A pending Iowa regulation that would reportedly regulate the way insurers settle automobile claims is flawed and should be changed, according to the Alliance of American Insurers (AAI).
“In its current version, IAC 191-15 would force insurers to pay third-party claimants for diminished value,” said Bill Schroeder, vice president of the Alliance’s Midwest Region, in testimony submitted today to a departmental hearing on the subject. “There is no contractual requirement to pay anything to a third party. As such, payment of diminished value is a tort claim and a matter of negotiation.
“In addition, the regulation appears to place the burden of proving diminished value on the insurance company, in direct contravention to existing case law, which clearly places the burden of proof on the claimant.”
Instead, the Alliance is advocating an amendment to the proposed regulation that would permit a claim for diminished value “if the third-party claimant proves that repairs did not fully restore the vehicle to its pre-accident condition as measured by market value. Each insurer shall maintain a system of supervision and control to ensure compliance with this rule.”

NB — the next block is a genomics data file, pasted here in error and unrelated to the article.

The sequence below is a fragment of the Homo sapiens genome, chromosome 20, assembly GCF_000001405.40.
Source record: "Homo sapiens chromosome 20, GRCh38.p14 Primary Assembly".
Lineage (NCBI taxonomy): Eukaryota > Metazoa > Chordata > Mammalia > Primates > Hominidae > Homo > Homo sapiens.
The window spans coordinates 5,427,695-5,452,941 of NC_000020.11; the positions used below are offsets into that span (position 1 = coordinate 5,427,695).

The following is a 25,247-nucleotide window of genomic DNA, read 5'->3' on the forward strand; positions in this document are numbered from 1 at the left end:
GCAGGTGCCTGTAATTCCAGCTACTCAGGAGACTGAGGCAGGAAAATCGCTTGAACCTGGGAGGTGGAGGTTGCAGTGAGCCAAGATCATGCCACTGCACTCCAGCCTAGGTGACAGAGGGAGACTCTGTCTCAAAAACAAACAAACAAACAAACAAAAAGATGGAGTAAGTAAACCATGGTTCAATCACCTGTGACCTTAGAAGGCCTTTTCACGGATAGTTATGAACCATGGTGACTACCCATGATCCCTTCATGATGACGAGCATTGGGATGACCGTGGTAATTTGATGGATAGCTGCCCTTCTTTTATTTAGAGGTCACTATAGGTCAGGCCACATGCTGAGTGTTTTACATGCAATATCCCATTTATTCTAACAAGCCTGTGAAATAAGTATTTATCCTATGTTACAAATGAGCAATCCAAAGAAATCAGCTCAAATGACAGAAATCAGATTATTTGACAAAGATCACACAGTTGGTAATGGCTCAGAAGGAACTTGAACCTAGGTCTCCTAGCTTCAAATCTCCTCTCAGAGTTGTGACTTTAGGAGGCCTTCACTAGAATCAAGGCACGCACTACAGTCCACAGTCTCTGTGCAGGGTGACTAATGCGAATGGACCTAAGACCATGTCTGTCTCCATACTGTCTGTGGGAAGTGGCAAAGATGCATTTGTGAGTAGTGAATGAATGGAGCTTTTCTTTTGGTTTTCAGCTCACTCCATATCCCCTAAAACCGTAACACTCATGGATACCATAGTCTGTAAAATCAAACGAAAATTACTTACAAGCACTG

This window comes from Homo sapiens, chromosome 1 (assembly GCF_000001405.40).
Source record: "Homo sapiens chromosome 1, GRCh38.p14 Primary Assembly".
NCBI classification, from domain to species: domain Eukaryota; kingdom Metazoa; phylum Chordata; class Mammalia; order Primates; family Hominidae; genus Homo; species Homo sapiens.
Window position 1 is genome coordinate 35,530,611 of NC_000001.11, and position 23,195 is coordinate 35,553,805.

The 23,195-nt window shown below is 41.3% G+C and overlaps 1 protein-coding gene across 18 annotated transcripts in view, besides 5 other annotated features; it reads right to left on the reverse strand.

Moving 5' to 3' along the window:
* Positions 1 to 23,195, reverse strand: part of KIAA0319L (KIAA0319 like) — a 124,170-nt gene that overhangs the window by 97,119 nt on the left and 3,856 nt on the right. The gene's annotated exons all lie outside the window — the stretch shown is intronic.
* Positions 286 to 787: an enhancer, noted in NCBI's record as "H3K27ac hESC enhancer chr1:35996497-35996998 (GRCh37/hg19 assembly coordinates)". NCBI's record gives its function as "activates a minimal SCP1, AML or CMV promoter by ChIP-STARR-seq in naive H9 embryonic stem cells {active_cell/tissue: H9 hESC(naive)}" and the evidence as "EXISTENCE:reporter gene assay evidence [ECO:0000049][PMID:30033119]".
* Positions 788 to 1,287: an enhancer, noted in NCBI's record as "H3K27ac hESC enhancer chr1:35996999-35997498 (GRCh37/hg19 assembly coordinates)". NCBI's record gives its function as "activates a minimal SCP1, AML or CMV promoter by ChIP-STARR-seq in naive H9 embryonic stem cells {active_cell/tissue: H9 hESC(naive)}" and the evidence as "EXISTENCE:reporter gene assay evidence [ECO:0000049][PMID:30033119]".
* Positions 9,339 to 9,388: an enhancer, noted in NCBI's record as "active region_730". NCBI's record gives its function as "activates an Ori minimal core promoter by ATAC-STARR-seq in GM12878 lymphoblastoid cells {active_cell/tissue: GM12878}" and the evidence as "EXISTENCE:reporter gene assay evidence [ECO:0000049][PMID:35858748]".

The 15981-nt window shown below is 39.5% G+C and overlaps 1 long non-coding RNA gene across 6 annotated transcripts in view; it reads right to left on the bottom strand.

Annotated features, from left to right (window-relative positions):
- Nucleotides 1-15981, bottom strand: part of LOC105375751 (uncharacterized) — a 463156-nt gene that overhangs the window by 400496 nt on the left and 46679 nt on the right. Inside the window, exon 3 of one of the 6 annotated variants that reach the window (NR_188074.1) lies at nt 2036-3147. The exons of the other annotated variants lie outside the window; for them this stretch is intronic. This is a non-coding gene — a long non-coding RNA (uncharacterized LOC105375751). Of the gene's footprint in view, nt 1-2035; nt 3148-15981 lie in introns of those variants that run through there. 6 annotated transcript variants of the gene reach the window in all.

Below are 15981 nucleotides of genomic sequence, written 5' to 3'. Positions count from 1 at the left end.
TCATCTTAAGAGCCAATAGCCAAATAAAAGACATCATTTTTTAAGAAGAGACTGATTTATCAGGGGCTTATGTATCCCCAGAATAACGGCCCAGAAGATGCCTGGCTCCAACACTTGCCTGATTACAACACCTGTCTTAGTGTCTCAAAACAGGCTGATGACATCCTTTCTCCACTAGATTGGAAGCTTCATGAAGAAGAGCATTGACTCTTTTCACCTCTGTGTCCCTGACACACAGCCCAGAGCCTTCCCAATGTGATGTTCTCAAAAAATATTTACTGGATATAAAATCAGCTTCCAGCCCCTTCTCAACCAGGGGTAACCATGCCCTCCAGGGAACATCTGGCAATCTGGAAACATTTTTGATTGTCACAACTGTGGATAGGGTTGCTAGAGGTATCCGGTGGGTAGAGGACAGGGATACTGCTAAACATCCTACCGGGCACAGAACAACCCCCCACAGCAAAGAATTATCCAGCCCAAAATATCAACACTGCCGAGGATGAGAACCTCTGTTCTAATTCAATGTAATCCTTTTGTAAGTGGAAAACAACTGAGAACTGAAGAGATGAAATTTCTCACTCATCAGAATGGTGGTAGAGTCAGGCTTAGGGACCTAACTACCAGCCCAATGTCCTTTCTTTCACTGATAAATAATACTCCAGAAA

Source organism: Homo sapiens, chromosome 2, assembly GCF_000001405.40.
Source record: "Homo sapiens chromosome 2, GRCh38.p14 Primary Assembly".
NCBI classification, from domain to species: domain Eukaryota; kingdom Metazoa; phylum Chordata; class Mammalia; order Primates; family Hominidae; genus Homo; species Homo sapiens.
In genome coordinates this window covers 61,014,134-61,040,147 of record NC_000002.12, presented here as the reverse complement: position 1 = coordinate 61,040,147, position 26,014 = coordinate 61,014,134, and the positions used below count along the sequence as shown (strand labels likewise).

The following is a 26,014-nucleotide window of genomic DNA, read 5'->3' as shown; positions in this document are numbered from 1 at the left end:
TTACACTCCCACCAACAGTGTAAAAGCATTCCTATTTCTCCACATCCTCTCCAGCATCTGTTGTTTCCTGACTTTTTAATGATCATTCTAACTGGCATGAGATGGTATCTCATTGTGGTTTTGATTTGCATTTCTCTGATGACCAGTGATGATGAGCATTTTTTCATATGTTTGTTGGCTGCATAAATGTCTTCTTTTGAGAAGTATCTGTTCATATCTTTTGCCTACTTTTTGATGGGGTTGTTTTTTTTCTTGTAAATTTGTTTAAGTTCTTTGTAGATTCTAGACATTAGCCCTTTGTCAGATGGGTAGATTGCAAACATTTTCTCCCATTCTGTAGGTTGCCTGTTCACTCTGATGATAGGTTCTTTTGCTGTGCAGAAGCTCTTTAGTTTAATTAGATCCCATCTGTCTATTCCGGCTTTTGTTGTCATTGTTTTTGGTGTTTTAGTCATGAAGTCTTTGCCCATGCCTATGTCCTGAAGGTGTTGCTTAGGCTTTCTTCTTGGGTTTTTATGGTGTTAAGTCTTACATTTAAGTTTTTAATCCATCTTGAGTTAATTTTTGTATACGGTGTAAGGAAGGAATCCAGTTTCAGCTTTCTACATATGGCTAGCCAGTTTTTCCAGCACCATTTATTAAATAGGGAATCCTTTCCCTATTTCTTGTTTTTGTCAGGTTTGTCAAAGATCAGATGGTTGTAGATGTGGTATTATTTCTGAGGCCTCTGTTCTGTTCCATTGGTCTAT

“Courts of law in no fewer than 12 states have failed to uphold the concept of alleged diminished value,” added Kirk Hansen, Alliance director of claims. “A vehicle that is properly repaired generally does not lose value, even if it has been in an accident. Though there are well over 60 million automobiles in the country that have been repaired as a result of accidents, none of the price appraisal guides, such as the NADA Official Used Car Guide or Kelley’s Blue Book, consider prior accidents when publishing the value of used cars. In addition, there are no used car dealers that sell a class of ‘diminished value’ cars.
“The changes in claim settlement practices that would be mandated by this regulation in its current iteration will only increase insurers’ claims costs with no corresponding improvement to the process for claimants.”
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